Latest models swing the path of the low just a bit north and west of the previous tracks. That means Kansas will be spared even more of the impact of snow and ice, and this system will be a rainmaker for most of the state. However, there is a little bit of the state (north and west of Scott city or so) that could see enough snowfall that, combined with the wind on the backside of the system Thursday, could cause visibility issues for travelers.
Here’s the latest Situation Report from NWS Dodge City:
NOTE: The following graphics are experimental, meaning they are being used in evaluation for accuracy among other things. They are NOT official weather service products at this time.
I’m showing them to you for feedback as much as anything. The index that’s being tested this winter is something that’s hoped to provide those of us in the weather enterprise who need to communicate risks directly to the public with additional tools to make those risk communications.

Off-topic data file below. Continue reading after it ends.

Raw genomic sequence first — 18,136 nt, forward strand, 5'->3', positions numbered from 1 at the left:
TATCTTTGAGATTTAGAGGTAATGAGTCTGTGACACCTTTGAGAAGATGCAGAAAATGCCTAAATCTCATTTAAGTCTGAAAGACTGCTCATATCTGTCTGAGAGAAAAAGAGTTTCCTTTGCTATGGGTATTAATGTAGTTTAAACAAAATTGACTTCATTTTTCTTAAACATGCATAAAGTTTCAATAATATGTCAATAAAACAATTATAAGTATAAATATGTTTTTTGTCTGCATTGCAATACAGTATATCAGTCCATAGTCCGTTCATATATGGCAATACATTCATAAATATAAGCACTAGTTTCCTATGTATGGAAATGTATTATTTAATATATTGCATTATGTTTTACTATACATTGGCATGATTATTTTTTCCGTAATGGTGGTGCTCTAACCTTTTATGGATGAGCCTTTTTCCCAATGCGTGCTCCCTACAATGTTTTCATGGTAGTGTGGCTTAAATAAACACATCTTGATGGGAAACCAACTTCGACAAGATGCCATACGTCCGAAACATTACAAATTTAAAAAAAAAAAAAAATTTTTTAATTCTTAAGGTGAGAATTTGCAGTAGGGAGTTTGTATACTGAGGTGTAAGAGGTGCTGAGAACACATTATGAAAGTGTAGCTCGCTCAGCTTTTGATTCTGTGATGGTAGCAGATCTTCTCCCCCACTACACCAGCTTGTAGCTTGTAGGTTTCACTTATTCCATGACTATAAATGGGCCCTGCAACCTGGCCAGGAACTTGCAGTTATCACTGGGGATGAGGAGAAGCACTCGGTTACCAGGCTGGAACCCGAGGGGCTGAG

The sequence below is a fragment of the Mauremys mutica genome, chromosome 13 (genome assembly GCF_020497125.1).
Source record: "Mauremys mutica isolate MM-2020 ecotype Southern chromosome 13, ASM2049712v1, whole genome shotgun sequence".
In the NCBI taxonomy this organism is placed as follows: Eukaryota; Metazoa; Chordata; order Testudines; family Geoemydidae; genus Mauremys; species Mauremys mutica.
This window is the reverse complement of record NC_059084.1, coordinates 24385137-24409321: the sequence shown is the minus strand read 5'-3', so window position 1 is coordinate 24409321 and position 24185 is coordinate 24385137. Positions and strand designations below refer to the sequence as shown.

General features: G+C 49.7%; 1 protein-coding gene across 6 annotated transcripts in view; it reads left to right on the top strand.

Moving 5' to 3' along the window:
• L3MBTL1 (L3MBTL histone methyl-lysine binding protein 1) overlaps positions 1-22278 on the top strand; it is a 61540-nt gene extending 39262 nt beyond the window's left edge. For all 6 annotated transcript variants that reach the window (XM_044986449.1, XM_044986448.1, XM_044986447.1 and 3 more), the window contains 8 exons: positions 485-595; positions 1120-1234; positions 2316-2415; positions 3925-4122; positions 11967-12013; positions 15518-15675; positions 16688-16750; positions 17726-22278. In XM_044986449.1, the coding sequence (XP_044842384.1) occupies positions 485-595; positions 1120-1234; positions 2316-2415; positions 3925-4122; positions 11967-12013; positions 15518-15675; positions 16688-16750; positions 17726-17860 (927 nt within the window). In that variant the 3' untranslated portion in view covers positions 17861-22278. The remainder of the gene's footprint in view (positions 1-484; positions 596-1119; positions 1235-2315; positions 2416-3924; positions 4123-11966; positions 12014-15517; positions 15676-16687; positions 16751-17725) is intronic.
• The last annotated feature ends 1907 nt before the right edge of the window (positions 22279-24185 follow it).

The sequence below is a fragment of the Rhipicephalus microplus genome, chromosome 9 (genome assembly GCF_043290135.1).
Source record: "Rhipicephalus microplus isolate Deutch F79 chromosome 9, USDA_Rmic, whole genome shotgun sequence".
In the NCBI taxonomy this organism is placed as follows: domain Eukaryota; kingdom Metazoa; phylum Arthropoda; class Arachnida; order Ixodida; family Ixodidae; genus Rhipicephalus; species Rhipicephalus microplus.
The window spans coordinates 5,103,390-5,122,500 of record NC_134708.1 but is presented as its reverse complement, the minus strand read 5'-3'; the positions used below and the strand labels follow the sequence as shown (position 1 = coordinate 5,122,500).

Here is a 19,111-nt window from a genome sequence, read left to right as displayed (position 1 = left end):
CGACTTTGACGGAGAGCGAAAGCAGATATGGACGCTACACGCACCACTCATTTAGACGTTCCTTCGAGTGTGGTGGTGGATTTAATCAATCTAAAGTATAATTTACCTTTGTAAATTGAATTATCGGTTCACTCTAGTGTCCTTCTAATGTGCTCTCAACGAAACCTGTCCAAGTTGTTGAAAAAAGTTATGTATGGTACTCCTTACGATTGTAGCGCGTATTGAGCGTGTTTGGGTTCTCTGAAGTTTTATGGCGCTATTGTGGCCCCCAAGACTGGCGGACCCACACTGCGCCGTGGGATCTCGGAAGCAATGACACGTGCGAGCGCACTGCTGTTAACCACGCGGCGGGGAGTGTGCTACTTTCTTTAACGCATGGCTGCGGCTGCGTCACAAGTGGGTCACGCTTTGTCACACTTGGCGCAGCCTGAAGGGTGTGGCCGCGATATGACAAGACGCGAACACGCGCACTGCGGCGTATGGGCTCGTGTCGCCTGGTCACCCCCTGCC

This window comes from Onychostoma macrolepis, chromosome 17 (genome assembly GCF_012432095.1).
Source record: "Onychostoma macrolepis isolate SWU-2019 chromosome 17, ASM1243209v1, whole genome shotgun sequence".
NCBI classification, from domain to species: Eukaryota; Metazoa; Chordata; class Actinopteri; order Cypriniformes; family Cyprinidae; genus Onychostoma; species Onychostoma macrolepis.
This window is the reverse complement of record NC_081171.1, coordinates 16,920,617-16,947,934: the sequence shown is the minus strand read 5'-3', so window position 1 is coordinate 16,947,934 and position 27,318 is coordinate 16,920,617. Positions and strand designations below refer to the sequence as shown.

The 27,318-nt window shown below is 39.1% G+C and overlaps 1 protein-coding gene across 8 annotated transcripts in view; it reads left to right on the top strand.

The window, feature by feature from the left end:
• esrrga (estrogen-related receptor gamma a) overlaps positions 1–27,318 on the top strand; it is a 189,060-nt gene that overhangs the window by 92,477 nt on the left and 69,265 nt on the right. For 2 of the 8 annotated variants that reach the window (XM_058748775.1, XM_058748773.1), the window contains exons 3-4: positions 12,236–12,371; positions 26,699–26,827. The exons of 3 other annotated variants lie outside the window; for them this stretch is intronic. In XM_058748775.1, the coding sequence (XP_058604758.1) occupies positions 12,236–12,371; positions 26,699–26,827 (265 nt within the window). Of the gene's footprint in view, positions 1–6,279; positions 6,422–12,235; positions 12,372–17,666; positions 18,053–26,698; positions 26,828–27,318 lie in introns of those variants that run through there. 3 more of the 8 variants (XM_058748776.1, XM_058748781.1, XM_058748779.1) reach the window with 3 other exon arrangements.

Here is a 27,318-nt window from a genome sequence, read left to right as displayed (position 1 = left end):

The first two images are of potential impacts from the storm related to snowfall and the potential for blowing snow.
This pair of images shows the potential impact from the storm related to ice accumulation.
Here is the overall potential impact expected in our region form this system.
“This is all well and good,” you say, “but what does it MEAN?”
Bottom line: the top value in any of the charts is a “limited” impact. The official definition of limited impact is below, but the takeaway is most people who see any impact at all will call it an inconvenience at worst.
Now it’s your turn:
Is this additional information useful to you in knowing what to plan for around mid-week? Please fill out the form below with your comments about the experimental NWS materials above. It’s anonymous, and I will pass appropriate comments on to the NWS after the system is past.